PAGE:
As a model for solar energy use—even in the traditionally rainy Pacific Northwest*—and in partnership with Puget Sound Energy, local citizens have invested in community solar projects that provide free power to the Anacortes Public Library, Anacortes Middle School, Anacortes Police Station, and Maple Hall in La Conner. The Photovoltaic systems will be turned over to the hosting sites in 2020.
*Anacortes receives 30% more sunlight than Germany, which leads the world in solar production!
The City of Anacortes conservation easement program has protected over 2,800 acres—including 50 miles of multiple-use trails—on Fidalgo Island for recreation and habitat preservation. Skagit Land Trust holds the easements and monitors compliance.
Spurred by participation in the Georgetown University Energy Prize, the City of Anacortes created a citizen and business site, Anacortes Community Energy, and The Community Energy Plan, which tracks and enhances the city’s own energy performance and efficiency.
Anacortes Community Gardens provides growing plots at its 29th Street Garden for community members to grow vegetables, herbs, ornamental plants—and friendships. Excess produce is donated to the Salvation Army Food Bank. The organization also supports Fidalgo Island Gleaners as well as gardens at Anacortes elementary and middle schools.
The Marine Technology Center teaches sustainable marine construction practices. The new facility was built with sustainable design standards, including solar and geothermal energy sources, rain gardens, low-maintenance landscaping, and rainwater capture systems.
Ace Hardware stores in Anacortes and Friday Harbor on San Juan Island are using Orca Friendly Product labels to identify products that won’t harm the marine environment of the Salish Sea, which includes three pods of orca whales. The products are also safe for wildlife, human handling, and the environment.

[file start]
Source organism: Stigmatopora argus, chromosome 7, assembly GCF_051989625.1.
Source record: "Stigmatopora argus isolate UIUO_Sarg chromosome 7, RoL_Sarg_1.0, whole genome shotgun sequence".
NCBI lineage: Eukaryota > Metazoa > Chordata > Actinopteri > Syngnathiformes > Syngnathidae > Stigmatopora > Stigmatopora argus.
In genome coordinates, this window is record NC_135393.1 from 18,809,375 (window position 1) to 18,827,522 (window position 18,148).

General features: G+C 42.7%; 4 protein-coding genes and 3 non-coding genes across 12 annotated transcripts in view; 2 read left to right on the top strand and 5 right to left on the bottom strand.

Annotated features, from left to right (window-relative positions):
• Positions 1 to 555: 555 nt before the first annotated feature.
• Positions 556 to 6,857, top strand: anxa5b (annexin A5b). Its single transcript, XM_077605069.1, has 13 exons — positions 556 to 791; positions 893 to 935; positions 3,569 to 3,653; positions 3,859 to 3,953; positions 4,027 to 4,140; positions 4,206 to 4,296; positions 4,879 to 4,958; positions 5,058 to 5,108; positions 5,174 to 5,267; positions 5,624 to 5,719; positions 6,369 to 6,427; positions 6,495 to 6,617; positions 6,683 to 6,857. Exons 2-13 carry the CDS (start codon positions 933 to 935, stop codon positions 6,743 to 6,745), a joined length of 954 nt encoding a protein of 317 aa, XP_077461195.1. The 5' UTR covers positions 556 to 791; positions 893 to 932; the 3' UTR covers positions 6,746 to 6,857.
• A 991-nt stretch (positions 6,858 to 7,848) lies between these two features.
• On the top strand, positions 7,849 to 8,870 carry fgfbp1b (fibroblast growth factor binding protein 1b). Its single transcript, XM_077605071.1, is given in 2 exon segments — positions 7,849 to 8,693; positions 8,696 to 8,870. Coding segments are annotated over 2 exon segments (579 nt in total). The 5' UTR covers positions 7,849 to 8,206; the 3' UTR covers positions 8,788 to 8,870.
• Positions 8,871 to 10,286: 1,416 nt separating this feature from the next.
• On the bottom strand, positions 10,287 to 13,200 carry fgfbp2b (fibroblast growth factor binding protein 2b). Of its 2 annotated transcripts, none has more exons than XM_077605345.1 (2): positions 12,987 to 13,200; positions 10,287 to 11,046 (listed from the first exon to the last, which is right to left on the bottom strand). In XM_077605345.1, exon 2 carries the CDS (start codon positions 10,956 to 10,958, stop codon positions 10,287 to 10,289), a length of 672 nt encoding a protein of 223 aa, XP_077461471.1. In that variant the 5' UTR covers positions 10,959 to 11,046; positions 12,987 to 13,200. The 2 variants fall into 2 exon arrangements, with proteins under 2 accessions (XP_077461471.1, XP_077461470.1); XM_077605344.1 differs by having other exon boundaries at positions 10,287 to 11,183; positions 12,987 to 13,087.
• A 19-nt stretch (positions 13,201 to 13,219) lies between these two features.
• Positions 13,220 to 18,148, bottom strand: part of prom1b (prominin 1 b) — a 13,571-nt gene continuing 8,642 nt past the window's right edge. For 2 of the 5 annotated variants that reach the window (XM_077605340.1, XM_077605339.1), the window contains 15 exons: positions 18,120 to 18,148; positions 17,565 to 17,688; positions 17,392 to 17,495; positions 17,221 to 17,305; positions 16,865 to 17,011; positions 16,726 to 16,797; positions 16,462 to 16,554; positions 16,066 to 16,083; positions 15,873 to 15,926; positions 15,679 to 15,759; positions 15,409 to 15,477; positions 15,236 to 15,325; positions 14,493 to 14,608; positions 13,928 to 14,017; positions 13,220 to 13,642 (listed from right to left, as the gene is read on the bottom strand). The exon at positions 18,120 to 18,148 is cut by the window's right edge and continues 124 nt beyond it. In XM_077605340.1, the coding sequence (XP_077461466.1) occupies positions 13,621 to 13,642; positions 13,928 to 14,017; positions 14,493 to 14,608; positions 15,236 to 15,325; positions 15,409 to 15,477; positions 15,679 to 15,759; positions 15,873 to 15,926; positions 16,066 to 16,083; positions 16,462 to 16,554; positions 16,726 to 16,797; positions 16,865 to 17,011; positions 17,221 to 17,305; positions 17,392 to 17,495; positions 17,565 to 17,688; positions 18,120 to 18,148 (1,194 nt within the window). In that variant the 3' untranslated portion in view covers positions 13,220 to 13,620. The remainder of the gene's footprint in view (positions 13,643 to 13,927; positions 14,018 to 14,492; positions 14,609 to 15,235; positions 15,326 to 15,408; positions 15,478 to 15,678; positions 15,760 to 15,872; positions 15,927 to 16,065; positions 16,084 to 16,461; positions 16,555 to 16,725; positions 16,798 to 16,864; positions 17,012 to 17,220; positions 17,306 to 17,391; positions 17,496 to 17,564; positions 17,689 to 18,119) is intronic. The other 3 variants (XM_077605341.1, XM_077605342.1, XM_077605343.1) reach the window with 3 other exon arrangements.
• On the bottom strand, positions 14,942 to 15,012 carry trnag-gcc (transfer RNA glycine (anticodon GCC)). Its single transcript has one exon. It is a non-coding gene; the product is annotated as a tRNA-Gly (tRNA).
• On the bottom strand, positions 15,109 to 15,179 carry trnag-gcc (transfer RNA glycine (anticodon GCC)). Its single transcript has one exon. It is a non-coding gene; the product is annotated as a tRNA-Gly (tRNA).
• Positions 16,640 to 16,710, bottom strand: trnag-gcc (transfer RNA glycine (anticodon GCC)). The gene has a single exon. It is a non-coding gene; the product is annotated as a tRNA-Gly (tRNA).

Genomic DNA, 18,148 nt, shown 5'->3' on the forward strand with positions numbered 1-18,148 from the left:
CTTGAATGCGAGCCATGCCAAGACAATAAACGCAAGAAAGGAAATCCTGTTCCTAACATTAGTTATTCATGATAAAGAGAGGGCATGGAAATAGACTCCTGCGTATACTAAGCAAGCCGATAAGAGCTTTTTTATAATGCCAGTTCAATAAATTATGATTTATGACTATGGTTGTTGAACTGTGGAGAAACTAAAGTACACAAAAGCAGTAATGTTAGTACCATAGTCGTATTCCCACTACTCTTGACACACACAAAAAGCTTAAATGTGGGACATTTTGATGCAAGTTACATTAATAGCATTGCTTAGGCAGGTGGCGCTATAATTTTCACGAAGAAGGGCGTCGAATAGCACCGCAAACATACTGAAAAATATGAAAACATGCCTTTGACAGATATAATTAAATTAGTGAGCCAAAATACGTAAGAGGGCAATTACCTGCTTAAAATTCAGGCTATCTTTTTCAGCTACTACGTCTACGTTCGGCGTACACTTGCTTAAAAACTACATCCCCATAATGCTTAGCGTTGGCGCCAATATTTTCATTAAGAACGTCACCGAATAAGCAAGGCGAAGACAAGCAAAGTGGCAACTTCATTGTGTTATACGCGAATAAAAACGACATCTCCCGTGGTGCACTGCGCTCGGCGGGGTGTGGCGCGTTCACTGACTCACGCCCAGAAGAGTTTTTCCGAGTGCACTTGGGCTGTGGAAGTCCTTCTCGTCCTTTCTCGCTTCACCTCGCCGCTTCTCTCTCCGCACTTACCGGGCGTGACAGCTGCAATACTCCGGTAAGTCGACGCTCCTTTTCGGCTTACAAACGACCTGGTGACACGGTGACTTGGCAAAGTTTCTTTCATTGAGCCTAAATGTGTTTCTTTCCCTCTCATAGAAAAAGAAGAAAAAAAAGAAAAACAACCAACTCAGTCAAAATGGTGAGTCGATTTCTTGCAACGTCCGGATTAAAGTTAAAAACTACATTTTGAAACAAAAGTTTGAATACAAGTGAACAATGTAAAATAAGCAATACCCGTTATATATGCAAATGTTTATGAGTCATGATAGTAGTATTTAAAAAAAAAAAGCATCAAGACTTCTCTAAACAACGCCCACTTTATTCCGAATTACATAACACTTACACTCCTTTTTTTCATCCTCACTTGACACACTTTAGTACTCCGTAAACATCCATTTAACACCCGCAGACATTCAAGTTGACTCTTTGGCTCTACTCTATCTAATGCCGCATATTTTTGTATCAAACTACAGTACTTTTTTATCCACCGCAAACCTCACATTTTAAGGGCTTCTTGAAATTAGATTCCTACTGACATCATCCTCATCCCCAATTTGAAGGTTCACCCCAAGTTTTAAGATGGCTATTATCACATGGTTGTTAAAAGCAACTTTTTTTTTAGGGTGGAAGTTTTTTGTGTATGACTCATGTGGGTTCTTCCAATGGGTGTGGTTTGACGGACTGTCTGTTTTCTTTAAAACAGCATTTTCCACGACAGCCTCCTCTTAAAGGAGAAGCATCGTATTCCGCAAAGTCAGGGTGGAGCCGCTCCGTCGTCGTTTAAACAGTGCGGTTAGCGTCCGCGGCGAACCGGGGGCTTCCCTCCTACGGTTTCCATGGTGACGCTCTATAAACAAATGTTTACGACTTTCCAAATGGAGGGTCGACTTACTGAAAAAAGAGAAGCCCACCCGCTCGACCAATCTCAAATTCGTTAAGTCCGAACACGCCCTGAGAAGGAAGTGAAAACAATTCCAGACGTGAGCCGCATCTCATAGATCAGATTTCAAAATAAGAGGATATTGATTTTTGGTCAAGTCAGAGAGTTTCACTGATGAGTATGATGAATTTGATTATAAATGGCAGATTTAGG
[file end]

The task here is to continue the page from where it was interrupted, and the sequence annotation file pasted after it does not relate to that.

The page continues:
Surrounded by marine and fresh water sources, many local efforts focus on preventing stormwater runoff.
Among the solutions to protect Fidalgo Bay and surrounding lakes and streams are attractive rain gardens that capture polluted runoff, water catchment systems, and stormwater education.
Students are digging in, too. The Anacortes High School Green Club learned about stormwater management by building a rain garden on the edge of a local horse farm. The garden captures pasture runoff, preventing contaminants from flowing into the street and storm drains, then on to Fidalgo Bay.
Local citizens are working communally to grow a resilient future with lowered dependence on fossil fuels. TF&F supports Skill Share Workshops, Fix-It Days, Fidalgo Island Gleaners, the Anacortes Community Garden, and monthly Seventh Generation suppers. Two TF&F publications outline a pathway to a more sustainable future, Vision 2030 and Living Well, Living Green.
The group also offers grants and presents Eco-Business Awards. Linda Sanford and American Dream Realty were among the first award winners in 2014.